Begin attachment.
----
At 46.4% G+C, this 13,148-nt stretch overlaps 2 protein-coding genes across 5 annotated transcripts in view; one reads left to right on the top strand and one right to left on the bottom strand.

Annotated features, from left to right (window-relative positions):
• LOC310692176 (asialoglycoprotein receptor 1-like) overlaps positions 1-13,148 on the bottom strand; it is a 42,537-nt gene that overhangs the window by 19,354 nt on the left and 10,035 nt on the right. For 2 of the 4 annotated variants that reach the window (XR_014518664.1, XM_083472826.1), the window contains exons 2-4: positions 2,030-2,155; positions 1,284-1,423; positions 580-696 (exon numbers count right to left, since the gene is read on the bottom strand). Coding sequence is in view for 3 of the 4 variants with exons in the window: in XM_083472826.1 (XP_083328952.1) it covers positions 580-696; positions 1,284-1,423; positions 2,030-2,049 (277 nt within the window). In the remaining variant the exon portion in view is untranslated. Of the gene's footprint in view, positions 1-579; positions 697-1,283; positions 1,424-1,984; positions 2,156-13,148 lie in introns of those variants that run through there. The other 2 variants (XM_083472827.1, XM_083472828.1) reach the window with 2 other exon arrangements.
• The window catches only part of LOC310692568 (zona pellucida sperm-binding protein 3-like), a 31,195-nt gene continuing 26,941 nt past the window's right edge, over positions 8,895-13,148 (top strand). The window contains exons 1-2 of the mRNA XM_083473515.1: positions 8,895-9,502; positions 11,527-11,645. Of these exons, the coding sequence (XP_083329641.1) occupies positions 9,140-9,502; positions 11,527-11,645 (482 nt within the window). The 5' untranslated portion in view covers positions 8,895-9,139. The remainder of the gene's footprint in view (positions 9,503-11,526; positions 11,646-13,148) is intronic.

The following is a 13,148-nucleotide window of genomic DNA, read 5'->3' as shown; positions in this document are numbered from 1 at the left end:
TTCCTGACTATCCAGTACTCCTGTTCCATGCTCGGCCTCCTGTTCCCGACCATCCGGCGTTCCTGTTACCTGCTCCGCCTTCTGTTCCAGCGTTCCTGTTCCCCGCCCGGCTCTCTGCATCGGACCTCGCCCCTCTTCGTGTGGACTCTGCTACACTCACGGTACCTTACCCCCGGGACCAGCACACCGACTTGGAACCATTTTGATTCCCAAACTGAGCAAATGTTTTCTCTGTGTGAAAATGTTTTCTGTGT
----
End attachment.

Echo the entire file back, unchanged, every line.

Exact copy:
At 46.4% G+C, this 13,148-nt stretch overlaps 2 protein-coding genes across 5 annotated transcripts in view; one reads left to right on the top strand and one right to left on the bottom strand.

Annotated features, from left to right (window-relative positions):
• LOC310692176 (asialoglycoprotein receptor 1-like) overlaps positions 1-13,148 on the bottom strand; it is a 42,537-nt gene that overhangs the window by 19,354 nt on the left and 10,035 nt on the right. For 2 of the 4 annotated variants that reach the window (XR_014518664.1, XM_083472826.1), the window contains exons 2-4: positions 2,030-2,155; positions 1,284-1,423; positions 580-696 (exon numbers count right to left, since the gene is read on the bottom strand). Coding sequence is in view for 3 of the 4 variants with exons in the window: in XM_083472826.1 (XP_083328952.1) it covers positions 580-696; positions 1,284-1,423; positions 2,030-2,049 (277 nt within the window). In the remaining variant the exon portion in view is untranslated. Of the gene's footprint in view, positions 1-579; positions 697-1,283; positions 1,424-1,984; positions 2,156-13,148 lie in introns of those variants that run through there. The other 2 variants (XM_083472827.1, XM_083472828.1) reach the window with 2 other exon arrangements.
• The window catches only part of LOC310692568 (zona pellucida sperm-binding protein 3-like), a 31,195-nt gene continuing 26,941 nt past the window's right edge, over positions 8,895-13,148 (top strand). The window contains exons 1-2 of the mRNA XM_083473515.1: positions 8,895-9,502; positions 11,527-11,645. Of these exons, the coding sequence (XP_083329641.1) occupies positions 9,140-9,502; positions 11,527-11,645 (482 nt within the window). The 5' untranslated portion in view covers positions 8,895-9,139. The remainder of the gene's footprint in view (positions 9,503-11,526; positions 11,646-13,148) is intronic.

The following is a 13,148-nucleotide window of genomic DNA, read 5'->3' as shown; positions in this document are numbered from 1 at the left end:
TTCCTGACTATCCAGTACTCCTGTTCCATGCTCGGCCTCCTGTTCCCGACCATCCGGCGTTCCTGTTACCTGCTCCGCCTTCTGTTCCAGCGTTCCTGTTCCCCGCCCGGCTCTCTGCATCGGACCTCGCCCCTCTTCGTGTGGACTCTGCTACACTCACGGTACCTTACCCCCGGGACCAGCACACCGACTTGGAACCATTTTGATTCCCAAACTGAGCAAATGTTTTCTCTGTGTGAAAATGTTTTCTGTGT